So yesterday we all had a good laugh at the fact that my whole life is a lie and my marriage is a sham. Good times. And while I have to say, as far as shitty things go, this IS a pretty funny experience, in that it’s so unheard of, so random and so nonsensical that laughing is the only reaction that seems to make sense.
But there is a flip side to this coin; a more serious, a slightly romantic (ugh, I know) and somewhat poignant story that goes along with the laughing and the absurdity of it all. And I’d be remiss not to talk about it, too. When I got the news from old Haggy McStinkbreath that our “marriage wasn’t valid,” I absolutely did not laugh. Like, at all. I felt panicked. I felt the floor fall out from under me. I started sweating and I’m sure I went pale. I actually hung up on that miserable woman and immediately went out to my car and screamed and cried. And not even because my trip to London was up in the air (although I’d be pretty upset at that, too). I was devastated to be told I wasn’t married. To say I had taken this fact for granted is an understatement, but really, who could blame me? I mean, I was proposed to, filled out all the forms (OR NOT APPARENTLY) and said “I do,” so why wouldn’t I think I was married? We SHOULD take that for granted, really. And if this had never come up, if I had never needed this form, we could have potentially lived happily ever after never knowing the difference and maybe no one would have been the wiser.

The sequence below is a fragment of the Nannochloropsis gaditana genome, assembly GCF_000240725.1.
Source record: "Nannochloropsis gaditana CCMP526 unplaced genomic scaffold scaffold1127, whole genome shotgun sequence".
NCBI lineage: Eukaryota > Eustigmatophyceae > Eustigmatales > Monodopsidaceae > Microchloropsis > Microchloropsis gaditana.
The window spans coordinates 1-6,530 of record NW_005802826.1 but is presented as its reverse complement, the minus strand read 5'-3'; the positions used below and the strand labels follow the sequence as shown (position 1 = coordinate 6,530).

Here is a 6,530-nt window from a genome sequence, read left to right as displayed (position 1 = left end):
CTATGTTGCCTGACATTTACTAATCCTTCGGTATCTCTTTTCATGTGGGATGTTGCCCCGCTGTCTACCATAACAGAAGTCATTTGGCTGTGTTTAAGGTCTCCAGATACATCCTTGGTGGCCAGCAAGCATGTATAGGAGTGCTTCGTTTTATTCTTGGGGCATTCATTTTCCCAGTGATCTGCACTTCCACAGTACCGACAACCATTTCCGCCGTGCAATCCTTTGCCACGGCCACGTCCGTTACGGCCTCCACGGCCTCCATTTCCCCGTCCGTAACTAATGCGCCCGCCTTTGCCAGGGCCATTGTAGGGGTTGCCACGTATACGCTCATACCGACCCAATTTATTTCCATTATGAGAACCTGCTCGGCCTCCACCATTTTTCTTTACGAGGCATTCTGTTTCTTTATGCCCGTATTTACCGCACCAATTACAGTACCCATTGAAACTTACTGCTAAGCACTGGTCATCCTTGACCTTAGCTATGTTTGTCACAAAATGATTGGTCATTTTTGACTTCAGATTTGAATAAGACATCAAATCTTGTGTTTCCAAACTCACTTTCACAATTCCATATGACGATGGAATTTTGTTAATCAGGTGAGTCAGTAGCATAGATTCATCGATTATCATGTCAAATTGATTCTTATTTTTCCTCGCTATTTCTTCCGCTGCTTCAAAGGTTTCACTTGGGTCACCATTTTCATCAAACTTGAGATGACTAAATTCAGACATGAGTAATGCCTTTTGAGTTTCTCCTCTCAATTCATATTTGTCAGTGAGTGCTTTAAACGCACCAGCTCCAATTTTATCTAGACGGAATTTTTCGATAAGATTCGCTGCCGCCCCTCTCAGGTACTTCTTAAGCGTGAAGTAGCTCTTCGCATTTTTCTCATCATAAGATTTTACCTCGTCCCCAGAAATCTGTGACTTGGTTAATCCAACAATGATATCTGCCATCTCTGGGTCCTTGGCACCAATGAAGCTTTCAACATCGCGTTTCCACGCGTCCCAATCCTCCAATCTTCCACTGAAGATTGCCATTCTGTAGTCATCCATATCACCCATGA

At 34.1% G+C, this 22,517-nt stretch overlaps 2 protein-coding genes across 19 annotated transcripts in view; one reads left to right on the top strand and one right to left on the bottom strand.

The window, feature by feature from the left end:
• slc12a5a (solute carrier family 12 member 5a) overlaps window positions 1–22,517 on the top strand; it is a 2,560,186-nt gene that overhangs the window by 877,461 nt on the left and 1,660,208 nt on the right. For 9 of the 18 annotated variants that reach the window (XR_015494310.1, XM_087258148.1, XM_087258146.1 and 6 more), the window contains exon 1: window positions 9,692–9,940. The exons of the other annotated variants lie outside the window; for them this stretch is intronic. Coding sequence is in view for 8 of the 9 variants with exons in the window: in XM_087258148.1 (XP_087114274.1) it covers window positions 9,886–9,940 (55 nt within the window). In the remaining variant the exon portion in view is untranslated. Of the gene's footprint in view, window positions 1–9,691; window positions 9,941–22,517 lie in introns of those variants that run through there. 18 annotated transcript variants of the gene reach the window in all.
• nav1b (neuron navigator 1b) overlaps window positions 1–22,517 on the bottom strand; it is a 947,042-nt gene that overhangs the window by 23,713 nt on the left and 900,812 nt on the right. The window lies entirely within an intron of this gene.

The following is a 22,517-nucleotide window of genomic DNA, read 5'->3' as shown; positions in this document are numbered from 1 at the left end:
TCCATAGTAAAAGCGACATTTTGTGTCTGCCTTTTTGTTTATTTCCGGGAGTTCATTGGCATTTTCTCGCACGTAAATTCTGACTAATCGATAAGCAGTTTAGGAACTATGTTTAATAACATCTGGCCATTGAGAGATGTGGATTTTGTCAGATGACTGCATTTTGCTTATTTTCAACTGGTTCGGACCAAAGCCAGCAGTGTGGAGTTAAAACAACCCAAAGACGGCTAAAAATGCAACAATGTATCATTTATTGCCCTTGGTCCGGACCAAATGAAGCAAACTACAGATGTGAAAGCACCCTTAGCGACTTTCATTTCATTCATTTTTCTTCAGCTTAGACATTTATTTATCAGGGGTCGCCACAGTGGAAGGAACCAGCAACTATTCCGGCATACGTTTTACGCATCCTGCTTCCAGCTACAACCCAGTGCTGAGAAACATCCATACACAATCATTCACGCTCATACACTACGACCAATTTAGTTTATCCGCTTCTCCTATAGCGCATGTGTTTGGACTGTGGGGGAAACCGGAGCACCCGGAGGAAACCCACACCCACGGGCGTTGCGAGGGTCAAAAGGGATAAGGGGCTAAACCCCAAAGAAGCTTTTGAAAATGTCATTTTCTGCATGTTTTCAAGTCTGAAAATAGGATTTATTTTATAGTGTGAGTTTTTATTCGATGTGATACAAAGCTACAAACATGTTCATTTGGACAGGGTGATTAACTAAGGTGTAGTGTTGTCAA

But that’s not the case, and it’s a horrible, horrible feeling. To be told by this horrible woman that “you may feel married, but you aren’t” was one of the saddest things I’ve ever heard (and once this is resolved, she will be HEARING FROM ME ABOUT THIS). Because I DO feel married. I DO feel committed and loved and part of a team of two members: Me and Paul. That is a REAL thing and no, no piece of paper can change that. Except for when it CAN, and the feeling of invalidation is, well, yucky. And this brings me to the poignancy of this whole situation. I am a huge believer in gay rights. Huge. I’m that annoying person on Facebook that celebrates every new state that allows gays to marry. I turn my profile photo to red. I will argue with ANYONE who thinks this denial of civil rights is ok, or not that big of a deal. And not because I’ve even been that personally affected by the lack of equal rights int his country. I have some gay friends, but not even THAT MANY gay friends. I have no close family members who are gay. It’s just one of those things that seems so OBVIOUS to me, so IMPORTANT to me, because it just DOES. It’s my heart and my soul speaking and I can’t even see the other side. Like at all. So when this horrible woman told me that my marriage doesn’t count, all I could think is how horrible it must feel for the many, many fellow citizens of ours who are told that every. single. day. All I could think of is the millions of couples who have committed decades to each other, going through life’s ups and downs as a team only to be told by society, by laws, by our leaders that “You may feel married, but you aren’t.” And I wish this situation that I’m in could happen to those people, honestly. That they could feel the urge to defend their marriage to someone who can’t change a thing. That they could say “But look at the life we’ve built! Look at what we have done! We are married! Isn’t it obvious?” But no, it happened to me. And lucky for me that at any time and at any location in our country, I could remedy this problem by filling out other forms with my opposite-sex partner in tow and Bippity-Boppity-Boo, married. But not so lucky for our gay friends and family members. At least not yet. The good news in all of this is that the mere thought of not being married to Paul made me sick to my stomach. The fact that we were suddenly faced with an actual OUT, a loophole, a trapdoor, made me recoil. Despite the monotony of life after 8 years of marriage and 2 kids and jobs and mortgages and car problems and grocery stores, I saw an escape route and wanted to puke. Not a chance would I take it. And that is an amazing feeling, really, that I hope in the not-so-distant future ALL of us can experience.